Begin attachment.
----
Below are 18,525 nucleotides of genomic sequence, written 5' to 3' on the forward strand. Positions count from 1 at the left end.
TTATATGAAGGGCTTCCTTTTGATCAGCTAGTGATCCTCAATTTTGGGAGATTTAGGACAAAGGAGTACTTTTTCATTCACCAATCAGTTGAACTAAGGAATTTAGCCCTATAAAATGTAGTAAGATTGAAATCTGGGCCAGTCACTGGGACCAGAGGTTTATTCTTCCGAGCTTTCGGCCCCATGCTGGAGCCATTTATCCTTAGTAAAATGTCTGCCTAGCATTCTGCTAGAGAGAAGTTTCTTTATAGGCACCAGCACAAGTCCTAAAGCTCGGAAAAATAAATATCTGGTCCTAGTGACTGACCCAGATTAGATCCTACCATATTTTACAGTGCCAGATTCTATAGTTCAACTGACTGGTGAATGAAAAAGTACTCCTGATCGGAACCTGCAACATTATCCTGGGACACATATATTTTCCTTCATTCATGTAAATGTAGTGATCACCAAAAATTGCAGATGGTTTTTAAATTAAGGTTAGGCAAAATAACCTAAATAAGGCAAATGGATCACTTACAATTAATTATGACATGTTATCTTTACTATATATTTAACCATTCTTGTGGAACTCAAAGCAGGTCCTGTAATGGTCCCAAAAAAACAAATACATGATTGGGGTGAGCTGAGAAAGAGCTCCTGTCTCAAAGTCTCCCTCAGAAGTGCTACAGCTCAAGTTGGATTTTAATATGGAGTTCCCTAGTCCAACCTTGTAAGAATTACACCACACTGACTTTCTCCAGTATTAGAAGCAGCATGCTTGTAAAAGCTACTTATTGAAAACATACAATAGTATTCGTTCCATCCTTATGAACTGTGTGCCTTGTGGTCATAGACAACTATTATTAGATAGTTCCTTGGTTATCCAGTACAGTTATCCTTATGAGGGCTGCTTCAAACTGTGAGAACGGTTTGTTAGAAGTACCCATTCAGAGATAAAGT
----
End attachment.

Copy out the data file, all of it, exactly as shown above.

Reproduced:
Below are 18,525 nucleotides of genomic sequence, written 5' to 3' on the forward strand. Positions count from 1 at the left end.
TTATATGAAGGGCTTCCTTTTGATCAGCTAGTGATCCTCAATTTTGGGAGATTTAGGACAAAGGAGTACTTTTTCATTCACCAATCAGTTGAACTAAGGAATTTAGCCCTATAAAATGTAGTAAGATTGAAATCTGGGCCAGTCACTGGGACCAGAGGTTTATTCTTCCGAGCTTTCGGCCCCATGCTGGAGCCATTTATCCTTAGTAAAATGTCTGCCTAGCATTCTGCTAGAGAGAAGTTTCTTTATAGGCACCAGCACAAGTCCTAAAGCTCGGAAAAATAAATATCTGGTCCTAGTGACTGACCCAGATTAGATCCTACCATATTTTACAGTGCCAGATTCTATAGTTCAACTGACTGGTGAATGAAAAAGTACTCCTGATCGGAACCTGCAACATTATCCTGGGACACATATATTTTCCTTCATTCATGTAAATGTAGTGATCACCAAAAATTGCAGATGGTTTTTAAATTAAGGTTAGGCAAAATAACCTAAATAAGGCAAATGGATCACTTACAATTAATTATGACATGTTATCTTTACTATATATTTAACCATTCTTGTGGAACTCAAAGCAGGTCCTGTAATGGTCCCAAAAAAACAAATACATGATTGGGGTGAGCTGAGAAAGAGCTCCTGTCTCAAAGTCTCCCTCAGAAGTGCTACAGCTCAAGTTGGATTTTAATATGGAGTTCCCTAGTCCAACCTTGTAAGAATTACACCACACTGACTTTCTCCAGTATTAGAAGCAGCATGCTTGTAAAAGCTACTTATTGAAAACATACAATAGTATTCGTTCCATCCTTATGAACTGTGTGCCTTGTGGTCATAGACAACTATTATTAGATAGTTCCTTGGTTATCCAGTACAGTTATCCTTATGAGGGCTGCTTCAAACTGTGAGAACGGTTTGTTAGAAGTACCCATTCAGAGATAAAGT